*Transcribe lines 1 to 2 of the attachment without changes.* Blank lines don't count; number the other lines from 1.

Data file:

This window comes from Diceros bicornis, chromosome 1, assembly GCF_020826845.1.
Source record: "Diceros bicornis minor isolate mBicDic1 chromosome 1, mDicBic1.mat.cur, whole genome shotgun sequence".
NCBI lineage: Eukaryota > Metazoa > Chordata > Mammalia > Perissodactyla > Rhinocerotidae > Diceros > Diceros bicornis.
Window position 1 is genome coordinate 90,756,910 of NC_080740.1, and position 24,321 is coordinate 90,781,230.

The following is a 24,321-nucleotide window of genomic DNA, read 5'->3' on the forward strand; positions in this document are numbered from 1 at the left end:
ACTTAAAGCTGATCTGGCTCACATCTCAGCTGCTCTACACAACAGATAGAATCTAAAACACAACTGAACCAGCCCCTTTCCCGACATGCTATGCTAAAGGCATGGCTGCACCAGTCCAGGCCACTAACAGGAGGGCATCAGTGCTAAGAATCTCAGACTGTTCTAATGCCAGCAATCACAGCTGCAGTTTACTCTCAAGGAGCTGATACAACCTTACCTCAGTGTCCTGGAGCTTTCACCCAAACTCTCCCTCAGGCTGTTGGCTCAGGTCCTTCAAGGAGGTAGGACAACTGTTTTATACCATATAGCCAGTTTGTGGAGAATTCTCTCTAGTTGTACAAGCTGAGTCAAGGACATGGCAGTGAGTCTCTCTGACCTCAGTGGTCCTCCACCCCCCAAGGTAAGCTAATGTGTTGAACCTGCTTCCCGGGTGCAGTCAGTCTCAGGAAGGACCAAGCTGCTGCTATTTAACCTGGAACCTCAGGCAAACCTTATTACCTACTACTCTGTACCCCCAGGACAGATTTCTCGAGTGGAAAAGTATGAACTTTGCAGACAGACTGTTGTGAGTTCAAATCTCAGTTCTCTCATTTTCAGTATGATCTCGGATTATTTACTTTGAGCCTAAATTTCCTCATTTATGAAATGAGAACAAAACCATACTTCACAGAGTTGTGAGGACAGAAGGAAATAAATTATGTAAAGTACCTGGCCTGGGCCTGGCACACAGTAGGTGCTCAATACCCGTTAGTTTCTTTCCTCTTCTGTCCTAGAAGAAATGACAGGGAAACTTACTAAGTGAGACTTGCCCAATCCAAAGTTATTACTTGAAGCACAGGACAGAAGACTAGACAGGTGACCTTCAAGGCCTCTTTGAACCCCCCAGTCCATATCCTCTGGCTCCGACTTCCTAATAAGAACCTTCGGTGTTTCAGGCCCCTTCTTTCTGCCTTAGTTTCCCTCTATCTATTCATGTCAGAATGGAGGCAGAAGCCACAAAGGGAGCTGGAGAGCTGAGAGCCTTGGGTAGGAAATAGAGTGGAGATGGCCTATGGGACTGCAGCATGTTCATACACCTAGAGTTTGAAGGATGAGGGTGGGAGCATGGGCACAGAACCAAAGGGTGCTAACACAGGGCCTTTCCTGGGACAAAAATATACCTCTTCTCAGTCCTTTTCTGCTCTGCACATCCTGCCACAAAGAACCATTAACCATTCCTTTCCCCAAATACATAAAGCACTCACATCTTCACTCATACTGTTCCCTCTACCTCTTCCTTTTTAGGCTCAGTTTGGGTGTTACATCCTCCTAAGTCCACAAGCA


This window comes from Diceros bicornis, chromosome 1, assembly GCF_020826845.1.
Source record: "Diceros bicornis minor isolate mBicDic1 chromosome 1, mDicBic1.mat.cur, whole genome shotgun sequence".